Study: Post HIV/AIDS care essential for long-term survival
Glenn Townes | 8/29/2013, 11:10 a.m. | Updated on 8/29/2013, 11:10 a.m.
It may seem like a simple oversight, but missing an appointment with a physician after being diagnosed with HIV/AIDS can increase the risk of dying from complications from the disease, according to a study released earlier this month by California-based medical provider Kaiser Permanente.
According to the study, failing to attend a scheduled doctor’s appointment in the first year after being diagnosed with HIV/AIDS can increase a person’s risk of succumbing from the disease by as much as 71 percent. Additionally, each missed appointment increases the risk of death by about 12 percent. The study highlighted that the implication is not that HIV-positive people missing a doctor’s appointment will die in the short-term, but that not implementing and following a carefully crafted drug treatment regimen shortly after being diagnosed could lead to an early demise from the virus. Researchers examined the medical records of nearly 3,000 HIV-positive people in northern California between January 1997 and December 2007. Those people younger than 60 years old were about 70 percent more likely to miss appointments than those older than 60. When compared to whites, African-Americans and Latinos were between 45 percent to 55 percent more likely to skip appointments.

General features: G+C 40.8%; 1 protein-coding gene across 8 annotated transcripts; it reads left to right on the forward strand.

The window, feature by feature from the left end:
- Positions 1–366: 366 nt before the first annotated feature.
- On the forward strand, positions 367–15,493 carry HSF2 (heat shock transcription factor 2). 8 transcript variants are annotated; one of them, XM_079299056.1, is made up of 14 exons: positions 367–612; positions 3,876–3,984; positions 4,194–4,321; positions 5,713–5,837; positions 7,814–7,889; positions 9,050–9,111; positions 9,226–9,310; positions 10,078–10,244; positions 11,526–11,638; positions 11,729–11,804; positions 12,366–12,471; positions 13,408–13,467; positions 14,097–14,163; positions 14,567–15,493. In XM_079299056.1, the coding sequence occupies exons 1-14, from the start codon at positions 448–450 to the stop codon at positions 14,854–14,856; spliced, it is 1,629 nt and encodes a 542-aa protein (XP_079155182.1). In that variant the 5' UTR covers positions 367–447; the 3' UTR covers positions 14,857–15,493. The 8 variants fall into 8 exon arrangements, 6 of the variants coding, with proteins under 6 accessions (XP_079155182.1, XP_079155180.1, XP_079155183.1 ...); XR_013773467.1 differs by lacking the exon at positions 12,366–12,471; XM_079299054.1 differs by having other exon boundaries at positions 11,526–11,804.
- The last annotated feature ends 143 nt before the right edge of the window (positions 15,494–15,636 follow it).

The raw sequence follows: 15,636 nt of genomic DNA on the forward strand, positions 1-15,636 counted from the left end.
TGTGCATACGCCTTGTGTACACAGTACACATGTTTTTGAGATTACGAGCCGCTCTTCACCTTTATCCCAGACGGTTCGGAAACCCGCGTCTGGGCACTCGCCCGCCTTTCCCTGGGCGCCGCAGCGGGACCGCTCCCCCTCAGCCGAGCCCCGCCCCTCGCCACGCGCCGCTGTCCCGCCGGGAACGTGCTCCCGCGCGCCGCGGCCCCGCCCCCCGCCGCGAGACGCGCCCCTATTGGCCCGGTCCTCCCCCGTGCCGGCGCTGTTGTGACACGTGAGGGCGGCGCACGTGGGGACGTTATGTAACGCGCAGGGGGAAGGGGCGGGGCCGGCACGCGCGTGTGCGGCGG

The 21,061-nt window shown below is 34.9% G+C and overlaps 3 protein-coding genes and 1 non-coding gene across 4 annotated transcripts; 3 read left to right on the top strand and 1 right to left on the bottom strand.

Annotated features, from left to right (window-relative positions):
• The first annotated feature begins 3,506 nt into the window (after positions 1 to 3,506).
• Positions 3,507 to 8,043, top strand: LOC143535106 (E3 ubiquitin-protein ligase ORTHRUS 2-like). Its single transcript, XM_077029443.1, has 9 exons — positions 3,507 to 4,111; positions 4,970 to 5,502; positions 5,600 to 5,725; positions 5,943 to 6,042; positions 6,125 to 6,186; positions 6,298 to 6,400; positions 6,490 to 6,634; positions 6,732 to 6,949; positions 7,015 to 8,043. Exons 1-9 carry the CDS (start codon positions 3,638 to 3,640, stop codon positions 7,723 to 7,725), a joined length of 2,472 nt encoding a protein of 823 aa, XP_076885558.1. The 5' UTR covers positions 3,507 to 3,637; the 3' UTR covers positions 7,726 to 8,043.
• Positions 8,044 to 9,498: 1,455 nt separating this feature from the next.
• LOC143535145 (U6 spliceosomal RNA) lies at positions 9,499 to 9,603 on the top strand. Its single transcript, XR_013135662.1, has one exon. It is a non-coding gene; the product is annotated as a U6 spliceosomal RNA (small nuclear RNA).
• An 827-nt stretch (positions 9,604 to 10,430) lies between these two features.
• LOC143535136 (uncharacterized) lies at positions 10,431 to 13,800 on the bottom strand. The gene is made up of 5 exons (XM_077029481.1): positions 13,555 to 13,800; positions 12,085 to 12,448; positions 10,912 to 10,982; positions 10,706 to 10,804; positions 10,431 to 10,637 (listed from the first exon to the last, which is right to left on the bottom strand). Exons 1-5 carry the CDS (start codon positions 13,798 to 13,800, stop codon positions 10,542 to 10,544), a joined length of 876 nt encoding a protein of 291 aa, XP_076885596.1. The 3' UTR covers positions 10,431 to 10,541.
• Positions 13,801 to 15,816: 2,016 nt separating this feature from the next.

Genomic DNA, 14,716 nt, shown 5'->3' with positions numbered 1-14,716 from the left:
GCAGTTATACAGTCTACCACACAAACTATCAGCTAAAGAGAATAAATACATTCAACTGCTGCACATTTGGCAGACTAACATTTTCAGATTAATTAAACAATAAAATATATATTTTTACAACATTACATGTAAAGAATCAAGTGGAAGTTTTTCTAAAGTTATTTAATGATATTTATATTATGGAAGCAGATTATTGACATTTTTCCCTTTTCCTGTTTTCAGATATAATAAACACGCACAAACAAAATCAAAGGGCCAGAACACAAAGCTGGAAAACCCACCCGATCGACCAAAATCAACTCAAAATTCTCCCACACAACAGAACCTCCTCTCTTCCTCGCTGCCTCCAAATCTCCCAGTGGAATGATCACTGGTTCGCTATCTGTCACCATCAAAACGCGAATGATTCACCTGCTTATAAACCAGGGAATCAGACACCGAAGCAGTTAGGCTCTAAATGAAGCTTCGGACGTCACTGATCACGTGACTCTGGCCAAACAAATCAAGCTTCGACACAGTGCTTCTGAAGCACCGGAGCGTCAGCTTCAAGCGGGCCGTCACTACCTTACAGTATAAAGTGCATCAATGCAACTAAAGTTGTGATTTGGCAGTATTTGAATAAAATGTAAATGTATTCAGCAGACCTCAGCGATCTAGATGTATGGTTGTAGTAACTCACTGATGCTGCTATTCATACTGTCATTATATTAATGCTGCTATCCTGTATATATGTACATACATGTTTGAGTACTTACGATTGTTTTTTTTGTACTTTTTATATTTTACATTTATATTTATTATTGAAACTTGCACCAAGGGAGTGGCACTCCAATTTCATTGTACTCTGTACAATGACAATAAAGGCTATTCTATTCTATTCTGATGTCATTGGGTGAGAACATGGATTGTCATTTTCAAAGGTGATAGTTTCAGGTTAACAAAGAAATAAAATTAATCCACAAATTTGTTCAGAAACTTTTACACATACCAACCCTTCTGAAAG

“Care providers who work with patients who are HIV-positive need to be aware of not just getting patients into care, but keeping them there,” said Michael Horberg, a physician and the executive director of the Mid-Atlantic Permanent Research in Rockville, Md. “This is particularly important within the first year after a new HIV diagnosis.”
The study showed that younger African-Americans and Latinos were the most likely to miss scheduled appointments for a number of mundane reasons, such as lethargy, lack of resources or inability to obtain transportation to and from a clinic, to more severe reasons, including drug and alcohol abuse.
“Following a drug regimen that your body will adjust and adhere to must be implemented immediately after being diagnosed with the virus,” said Melvin Weinstein, a professor and infectious disease physician at the Robert Wood Johnson Medical School in New Brunswick, N.J. Weinstein has treated dozens of patients with HIV/AIDS and other sexually transmitted infections.
To view a complete abstract of the Kaiser Permanente study, visit http://online.liebertpub.com/doi/abs/10.1089/apc.2013.0073.